The mucopolysaccharidoses (mew-ko-pol-ee-sak-ah-ride-oh-sees), or MPS disorders, are a family of diseases which are defined by the body’s inability to break down and recycle certain long sugar molecules called mucopolysaccharides (mew-ko-pol-eesak-ah-rides), more commonly known as glycosaminoglycans (gli-ko-sah-mee-nogli-cans) or GAGs. This is due to a deficiency or absence of an enzyme that is able to break down these GAGs.
The specific enzyme involved in this process determines which type of MPS a person has. In all types of MPS disorder, this enzyme deficiency means that the GAGs build up in cellular compartments called lysosomes throughout the body. Because of this, the MPS disorders also come under the umbrella of lysosomal storage disorders (LSDs), which are a group of disorders that are caused by the storage of toxic materials in lysosomes.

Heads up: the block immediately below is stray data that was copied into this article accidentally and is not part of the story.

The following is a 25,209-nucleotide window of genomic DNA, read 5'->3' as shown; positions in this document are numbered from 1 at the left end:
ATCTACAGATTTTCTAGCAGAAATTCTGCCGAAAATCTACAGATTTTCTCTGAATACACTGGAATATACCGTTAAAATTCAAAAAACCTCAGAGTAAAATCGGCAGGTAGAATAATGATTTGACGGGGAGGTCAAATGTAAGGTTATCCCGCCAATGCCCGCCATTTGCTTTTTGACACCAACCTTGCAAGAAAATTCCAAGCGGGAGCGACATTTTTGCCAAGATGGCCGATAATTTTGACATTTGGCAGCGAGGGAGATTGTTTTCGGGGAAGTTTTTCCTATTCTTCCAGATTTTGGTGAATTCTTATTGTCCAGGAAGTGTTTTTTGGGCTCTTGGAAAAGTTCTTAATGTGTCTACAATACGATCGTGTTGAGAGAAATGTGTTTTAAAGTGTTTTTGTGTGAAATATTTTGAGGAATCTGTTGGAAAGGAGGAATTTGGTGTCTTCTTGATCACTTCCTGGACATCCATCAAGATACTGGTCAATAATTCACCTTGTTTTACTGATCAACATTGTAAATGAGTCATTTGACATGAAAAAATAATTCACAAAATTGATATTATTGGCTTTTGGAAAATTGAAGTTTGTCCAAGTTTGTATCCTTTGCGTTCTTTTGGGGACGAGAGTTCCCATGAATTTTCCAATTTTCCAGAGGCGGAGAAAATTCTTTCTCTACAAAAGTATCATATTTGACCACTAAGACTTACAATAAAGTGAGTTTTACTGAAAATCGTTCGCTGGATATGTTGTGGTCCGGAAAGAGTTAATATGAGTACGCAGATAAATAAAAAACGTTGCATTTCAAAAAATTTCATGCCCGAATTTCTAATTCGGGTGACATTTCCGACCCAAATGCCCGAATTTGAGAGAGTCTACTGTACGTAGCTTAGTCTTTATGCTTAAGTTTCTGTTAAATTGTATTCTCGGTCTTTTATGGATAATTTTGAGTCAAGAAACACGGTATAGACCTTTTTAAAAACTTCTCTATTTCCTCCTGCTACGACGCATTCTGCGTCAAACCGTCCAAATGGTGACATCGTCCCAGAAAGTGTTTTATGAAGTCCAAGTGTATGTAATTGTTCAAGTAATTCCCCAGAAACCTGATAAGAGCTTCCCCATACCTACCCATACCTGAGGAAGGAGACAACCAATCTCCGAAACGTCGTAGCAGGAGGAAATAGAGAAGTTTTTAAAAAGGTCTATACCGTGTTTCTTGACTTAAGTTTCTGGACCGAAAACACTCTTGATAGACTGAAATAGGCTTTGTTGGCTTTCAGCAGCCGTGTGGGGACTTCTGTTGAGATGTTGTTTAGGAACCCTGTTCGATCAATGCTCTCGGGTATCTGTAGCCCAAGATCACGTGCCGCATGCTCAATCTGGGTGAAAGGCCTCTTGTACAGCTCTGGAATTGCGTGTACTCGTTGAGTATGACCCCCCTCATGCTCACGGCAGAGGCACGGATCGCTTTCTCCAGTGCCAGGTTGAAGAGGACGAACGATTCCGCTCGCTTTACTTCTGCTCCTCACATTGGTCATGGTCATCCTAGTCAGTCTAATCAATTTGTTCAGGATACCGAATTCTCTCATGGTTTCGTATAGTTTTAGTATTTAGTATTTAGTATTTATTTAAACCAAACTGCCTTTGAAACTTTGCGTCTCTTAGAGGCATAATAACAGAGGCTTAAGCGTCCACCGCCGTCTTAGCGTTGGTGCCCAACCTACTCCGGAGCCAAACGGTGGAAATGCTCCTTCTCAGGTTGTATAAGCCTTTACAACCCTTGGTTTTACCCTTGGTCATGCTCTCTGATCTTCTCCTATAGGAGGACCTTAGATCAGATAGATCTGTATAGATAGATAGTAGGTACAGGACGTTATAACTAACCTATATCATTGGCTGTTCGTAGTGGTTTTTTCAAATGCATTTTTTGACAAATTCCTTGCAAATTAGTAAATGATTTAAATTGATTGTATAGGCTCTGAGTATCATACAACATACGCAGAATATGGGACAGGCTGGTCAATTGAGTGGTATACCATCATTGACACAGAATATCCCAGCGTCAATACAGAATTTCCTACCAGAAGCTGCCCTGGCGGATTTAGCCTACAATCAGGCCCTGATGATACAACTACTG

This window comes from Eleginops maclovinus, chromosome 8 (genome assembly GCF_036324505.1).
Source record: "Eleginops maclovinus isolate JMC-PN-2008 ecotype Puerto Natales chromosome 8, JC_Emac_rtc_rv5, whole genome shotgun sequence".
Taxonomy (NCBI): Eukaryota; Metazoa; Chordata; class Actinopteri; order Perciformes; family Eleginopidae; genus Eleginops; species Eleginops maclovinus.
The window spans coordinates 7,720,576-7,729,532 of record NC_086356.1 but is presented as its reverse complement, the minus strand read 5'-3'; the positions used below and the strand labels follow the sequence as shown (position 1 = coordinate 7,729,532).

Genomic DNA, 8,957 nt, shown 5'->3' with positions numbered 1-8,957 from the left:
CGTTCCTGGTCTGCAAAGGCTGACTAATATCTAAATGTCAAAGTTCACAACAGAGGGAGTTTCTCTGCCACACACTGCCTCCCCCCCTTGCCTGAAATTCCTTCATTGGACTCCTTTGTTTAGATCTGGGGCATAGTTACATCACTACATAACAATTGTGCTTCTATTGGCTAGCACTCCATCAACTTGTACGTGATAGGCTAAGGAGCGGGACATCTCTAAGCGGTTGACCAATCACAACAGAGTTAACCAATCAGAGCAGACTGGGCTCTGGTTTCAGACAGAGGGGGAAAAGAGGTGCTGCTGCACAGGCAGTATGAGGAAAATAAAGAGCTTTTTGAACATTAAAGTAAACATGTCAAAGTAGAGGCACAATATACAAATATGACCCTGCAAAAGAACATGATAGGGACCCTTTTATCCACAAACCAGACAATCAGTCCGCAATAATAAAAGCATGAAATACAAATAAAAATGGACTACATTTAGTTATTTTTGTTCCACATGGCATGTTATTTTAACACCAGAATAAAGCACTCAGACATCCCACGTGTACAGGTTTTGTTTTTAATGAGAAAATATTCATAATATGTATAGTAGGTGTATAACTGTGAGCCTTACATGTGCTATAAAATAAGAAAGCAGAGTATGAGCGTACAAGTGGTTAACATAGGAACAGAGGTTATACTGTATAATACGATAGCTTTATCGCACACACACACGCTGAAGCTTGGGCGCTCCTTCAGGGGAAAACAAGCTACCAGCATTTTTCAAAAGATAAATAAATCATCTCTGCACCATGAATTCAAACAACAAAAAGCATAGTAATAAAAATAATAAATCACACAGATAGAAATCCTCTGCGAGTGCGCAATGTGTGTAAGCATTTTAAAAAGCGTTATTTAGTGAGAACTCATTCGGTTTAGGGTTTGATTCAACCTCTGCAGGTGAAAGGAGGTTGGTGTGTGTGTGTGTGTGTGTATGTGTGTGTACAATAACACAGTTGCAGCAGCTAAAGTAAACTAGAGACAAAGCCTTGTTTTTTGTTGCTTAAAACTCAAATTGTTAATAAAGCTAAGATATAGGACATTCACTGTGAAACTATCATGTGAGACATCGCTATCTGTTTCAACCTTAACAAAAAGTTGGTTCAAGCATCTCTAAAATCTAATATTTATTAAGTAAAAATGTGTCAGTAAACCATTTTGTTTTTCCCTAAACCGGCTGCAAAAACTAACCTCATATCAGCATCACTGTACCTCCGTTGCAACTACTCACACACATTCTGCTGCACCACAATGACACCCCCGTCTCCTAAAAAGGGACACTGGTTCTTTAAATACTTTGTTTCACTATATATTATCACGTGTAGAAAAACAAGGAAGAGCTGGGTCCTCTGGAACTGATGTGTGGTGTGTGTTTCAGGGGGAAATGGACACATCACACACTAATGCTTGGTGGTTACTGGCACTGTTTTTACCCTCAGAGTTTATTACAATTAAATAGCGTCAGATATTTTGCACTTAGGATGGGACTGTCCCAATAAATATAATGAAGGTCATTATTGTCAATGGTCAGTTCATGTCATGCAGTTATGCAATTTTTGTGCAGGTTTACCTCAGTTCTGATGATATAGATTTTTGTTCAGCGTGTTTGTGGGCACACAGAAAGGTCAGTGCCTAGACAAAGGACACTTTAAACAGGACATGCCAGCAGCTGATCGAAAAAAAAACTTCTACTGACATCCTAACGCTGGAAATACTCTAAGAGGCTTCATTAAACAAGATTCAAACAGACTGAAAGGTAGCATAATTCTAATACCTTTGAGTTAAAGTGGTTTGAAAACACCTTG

There are seven types of MPS disorder, all of which are categorized as rare genetic disorders as they affect less than 200,000 people in the U.S.